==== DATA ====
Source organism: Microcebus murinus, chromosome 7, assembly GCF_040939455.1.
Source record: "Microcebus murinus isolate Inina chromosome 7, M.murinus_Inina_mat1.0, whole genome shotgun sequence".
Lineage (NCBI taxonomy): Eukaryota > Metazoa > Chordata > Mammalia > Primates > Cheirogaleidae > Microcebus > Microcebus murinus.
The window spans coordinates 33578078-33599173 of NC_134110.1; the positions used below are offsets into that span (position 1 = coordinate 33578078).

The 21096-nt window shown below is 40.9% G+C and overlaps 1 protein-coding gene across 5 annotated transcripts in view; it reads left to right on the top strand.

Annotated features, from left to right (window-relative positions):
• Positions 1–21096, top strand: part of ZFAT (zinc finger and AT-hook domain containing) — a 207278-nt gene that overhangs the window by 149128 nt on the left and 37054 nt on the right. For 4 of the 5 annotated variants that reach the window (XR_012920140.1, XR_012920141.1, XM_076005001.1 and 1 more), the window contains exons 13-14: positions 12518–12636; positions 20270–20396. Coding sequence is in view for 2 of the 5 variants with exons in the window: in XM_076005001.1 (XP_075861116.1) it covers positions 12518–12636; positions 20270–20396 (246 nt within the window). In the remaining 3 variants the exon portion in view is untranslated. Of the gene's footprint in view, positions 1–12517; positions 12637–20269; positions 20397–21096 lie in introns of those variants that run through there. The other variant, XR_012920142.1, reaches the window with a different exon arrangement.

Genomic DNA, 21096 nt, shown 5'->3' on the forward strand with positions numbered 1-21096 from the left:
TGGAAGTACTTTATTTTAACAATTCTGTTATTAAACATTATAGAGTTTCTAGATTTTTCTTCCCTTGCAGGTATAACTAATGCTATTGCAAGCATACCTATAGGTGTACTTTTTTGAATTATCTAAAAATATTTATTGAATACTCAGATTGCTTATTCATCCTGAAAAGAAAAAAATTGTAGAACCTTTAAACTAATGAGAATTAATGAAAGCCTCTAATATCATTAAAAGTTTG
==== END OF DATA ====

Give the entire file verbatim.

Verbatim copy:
Source organism: Microcebus murinus, chromosome 7, assembly GCF_040939455.1.
Source record: "Microcebus murinus isolate Inina chromosome 7, M.murinus_Inina_mat1.0, whole genome shotgun sequence".
Lineage (NCBI taxonomy): Eukaryota > Metazoa > Chordata > Mammalia > Primates > Cheirogaleidae > Microcebus > Microcebus murinus.
The window spans coordinates 33578078-33599173 of NC_134110.1; the positions used below are offsets into that span (position 1 = coordinate 33578078).

The 21096-nt window shown below is 40.9% G+C and overlaps 1 protein-coding gene across 5 annotated transcripts in view; it reads left to right on the top strand.

Annotated features, from left to right (window-relative positions):
• Positions 1–21096, top strand: part of ZFAT (zinc finger and AT-hook domain containing) — a 207278-nt gene that overhangs the window by 149128 nt on the left and 37054 nt on the right. For 4 of the 5 annotated variants that reach the window (XR_012920140.1, XR_012920141.1, XM_076005001.1 and 1 more), the window contains exons 13-14: positions 12518–12636; positions 20270–20396. Coding sequence is in view for 2 of the 5 variants with exons in the window: in XM_076005001.1 (XP_075861116.1) it covers positions 12518–12636; positions 20270–20396 (246 nt within the window). In the remaining 3 variants the exon portion in view is untranslated. Of the gene's footprint in view, positions 1–12517; positions 12637–20269; positions 20397–21096 lie in introns of those variants that run through there. The other variant, XR_012920142.1, reaches the window with a different exon arrangement.

Genomic DNA, 21096 nt, shown 5'->3' on the forward strand with positions numbered 1-21096 from the left:
TGGAAGTACTTTATTTTAACAATTCTGTTATTAAACATTATAGAGTTTCTAGATTTTTCTTCCCTTGCAGGTATAACTAATGCTATTGCAAGCATACCTATAGGTGTACTTTTTTGAATTATCTAAAAATATTTATTGAATACTCAGATTGCTTATTCATCCTGAAAAGAAAAAAATTGTAGAACCTTTAAACTAATGAGAATTAATGAAAGCCTCTAATATCATTAAAAGTTTG